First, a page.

Three out-of-state activists placed flyers and rocks with discriminatory statements Thursday evening near a University of Wyoming sorority that made history last year by becoming the first to admit a transgender woman, police and LGBTQ advocates said.
University police responded near the Kappa Kappa Gamma sorority house after the three activists began placing flyers on vehicles parked along King Avenue, school spokesman Chad Baldwin told WyoFile. The three also placed rocks painted with messages on the ground and wrote in chalk on the sidewalk.
Many of the messages, Baldwin said, related to the sorority’s admission of the transgender sister. Wyoming Equality, an LGTBQ advocacy group, described the messages as derogatory, hateful and intimidating.
“Out-of-state extremists tried to intimidate a UW sorority today — they vandalized the campus and menaced young women with hateful messages printed on stacks of rocks,” Wyoming Equality Director Sara Burlingame said in a statement late Thursday. “This is how you know they aren’t from Wyoming: They were cowardly and cruel.”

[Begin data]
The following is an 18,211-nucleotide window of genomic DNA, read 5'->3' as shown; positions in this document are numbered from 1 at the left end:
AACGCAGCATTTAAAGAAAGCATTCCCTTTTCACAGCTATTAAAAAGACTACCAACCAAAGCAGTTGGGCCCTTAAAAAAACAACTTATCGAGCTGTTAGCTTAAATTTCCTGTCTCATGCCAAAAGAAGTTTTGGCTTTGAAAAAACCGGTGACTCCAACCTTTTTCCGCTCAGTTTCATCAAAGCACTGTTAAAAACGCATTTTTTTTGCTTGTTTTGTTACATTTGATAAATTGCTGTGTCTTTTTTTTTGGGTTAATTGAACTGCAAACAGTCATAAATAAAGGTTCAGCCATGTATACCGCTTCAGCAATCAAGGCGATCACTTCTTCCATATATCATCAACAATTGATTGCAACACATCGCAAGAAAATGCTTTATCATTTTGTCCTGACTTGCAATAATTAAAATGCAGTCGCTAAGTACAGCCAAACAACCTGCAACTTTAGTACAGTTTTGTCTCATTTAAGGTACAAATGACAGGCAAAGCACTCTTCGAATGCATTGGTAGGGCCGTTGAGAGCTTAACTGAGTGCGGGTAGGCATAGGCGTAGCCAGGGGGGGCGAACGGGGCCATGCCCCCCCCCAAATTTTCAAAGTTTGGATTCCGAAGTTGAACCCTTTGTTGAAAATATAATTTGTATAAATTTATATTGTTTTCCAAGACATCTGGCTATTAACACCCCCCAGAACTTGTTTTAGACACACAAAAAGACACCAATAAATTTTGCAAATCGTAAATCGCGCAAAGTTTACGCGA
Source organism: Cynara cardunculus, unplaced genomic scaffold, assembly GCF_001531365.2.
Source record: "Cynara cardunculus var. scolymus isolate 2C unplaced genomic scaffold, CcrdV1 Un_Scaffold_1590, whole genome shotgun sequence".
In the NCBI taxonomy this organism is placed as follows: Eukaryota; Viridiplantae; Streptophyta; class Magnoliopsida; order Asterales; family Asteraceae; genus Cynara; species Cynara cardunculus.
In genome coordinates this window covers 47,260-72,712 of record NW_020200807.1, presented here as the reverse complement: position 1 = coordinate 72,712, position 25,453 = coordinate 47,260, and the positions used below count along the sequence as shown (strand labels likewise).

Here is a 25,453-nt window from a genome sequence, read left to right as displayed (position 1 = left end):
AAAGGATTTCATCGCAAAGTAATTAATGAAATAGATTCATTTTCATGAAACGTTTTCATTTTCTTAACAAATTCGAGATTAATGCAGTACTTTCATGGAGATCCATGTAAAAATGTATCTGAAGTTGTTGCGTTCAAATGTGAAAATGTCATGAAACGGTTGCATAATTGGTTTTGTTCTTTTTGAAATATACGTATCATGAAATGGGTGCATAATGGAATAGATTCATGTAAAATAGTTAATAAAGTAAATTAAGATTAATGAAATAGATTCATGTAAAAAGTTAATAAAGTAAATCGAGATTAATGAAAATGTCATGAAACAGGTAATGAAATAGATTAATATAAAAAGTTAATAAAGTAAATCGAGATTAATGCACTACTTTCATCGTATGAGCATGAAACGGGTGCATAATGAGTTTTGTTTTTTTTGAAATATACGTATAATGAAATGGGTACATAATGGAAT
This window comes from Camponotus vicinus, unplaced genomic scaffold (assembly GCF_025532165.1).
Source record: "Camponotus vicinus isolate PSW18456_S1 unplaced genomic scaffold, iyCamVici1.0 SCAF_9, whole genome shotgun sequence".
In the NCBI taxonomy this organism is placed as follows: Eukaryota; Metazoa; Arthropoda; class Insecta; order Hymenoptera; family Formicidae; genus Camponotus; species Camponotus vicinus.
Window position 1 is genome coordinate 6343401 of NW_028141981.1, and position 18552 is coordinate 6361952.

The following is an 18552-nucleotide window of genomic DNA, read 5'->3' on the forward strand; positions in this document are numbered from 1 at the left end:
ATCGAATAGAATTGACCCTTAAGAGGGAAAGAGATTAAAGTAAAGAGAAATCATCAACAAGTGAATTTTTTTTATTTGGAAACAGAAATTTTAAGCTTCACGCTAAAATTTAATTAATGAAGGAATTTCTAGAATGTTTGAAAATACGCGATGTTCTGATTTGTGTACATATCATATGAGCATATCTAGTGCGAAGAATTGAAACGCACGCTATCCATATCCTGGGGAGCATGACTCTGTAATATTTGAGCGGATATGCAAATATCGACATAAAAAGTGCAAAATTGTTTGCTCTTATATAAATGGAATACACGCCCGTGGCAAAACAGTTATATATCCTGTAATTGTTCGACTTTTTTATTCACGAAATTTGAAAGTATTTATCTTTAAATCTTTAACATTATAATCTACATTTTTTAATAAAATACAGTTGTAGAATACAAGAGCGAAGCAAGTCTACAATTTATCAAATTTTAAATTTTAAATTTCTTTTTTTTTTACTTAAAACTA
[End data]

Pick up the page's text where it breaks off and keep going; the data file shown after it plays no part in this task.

The sorority’s decision to admit Artemis Langford drew national attention — and often scorn — from right-wing media outlets and groups. It also prompted a federal lawsuit that was dismissed by a judge last month.
A Colorado-based group that’s posted transphobic statements on its social media accounts shared a photo Wednesday on Facebook and Twitter of what appears to be a stack of rocks painted with anti-transgender messages. One message misgendered Langford. The group said it was “going to the University of Wyoming to drop these around the kappa kappa gamma house.”
The same group posted a video Friday afternoon of the activists placing stickers and painted rocks on UW property around the campus and the sorority. They later hung a banner targeting Langford from an overpass.